Startup Vesting Stock Tax Election “83(b)”

Startup Vesting Stock Tax Election “83(b)”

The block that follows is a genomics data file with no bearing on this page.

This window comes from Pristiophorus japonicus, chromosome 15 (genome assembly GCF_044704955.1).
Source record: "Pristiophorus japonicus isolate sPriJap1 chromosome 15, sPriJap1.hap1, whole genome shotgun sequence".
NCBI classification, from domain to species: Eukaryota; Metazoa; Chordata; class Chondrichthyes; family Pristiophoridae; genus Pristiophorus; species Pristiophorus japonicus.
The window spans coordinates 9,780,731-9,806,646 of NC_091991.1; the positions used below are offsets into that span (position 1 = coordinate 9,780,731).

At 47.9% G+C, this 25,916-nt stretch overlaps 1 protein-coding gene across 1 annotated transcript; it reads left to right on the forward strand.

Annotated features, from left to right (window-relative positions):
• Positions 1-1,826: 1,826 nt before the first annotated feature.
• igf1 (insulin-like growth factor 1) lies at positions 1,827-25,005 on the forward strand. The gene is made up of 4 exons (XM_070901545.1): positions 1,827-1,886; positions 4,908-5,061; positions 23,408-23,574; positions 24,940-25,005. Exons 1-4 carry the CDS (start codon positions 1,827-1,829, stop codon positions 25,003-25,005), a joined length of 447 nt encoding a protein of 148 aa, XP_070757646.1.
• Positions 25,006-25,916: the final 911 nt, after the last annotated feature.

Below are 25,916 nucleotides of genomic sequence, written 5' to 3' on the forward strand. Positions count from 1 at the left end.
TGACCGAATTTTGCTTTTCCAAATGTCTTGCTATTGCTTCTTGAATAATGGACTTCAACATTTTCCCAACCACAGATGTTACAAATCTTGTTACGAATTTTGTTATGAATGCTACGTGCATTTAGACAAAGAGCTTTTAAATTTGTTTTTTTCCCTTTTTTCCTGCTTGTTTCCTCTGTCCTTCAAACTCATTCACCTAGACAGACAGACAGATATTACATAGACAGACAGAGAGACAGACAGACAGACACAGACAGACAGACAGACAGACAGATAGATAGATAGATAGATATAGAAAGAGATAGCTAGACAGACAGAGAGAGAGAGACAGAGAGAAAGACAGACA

By Chase Addams, a San Francisco Business Attorney 83(b) Election You’re getting hired by a fledgling San Francisco Start-Up company, and you’ve just signed a Stock Purchase Agreement granting you a vesting equity interest in the Company.  Congratulations and good luck.  But watch out.  Upon the initial grant of this stock to you, the clock starts running on your ability to make an 83(b) election under the Internal Revenue Code of 1986.  You have 30 days from the date of grant.  So what does that mean to you and what should you do? At some point you have to report to the IRS (and get taxed for) the difference between the fair market value of the equity you’ve been given, and the price you paid for it (the “difference”).  This reporting can either happen when you purchase the equity OR when your equity is actually freed of restrictions (ie, the Company’s repurchase right expires) and the shares vest to you.  The difference is taxed as ordinary compensatory income.  To be clear, in instances where equity is granted immediately and there is no vesting schedule, there is no decision to make and 83(b) does not apply.  After vesting, when you’re ready to sell your equity or otherwise dispose of it pursuant to the terms of her Company Stock Purchase Agreement, the transaction will be taxed again as a capital gain. The 83(b) election is a directive to the IRS to assess taxes on the difference at the time of stock purchase.  While the fair market value at the time of stock purchase will oftentimes equal the amount paid, the IRS...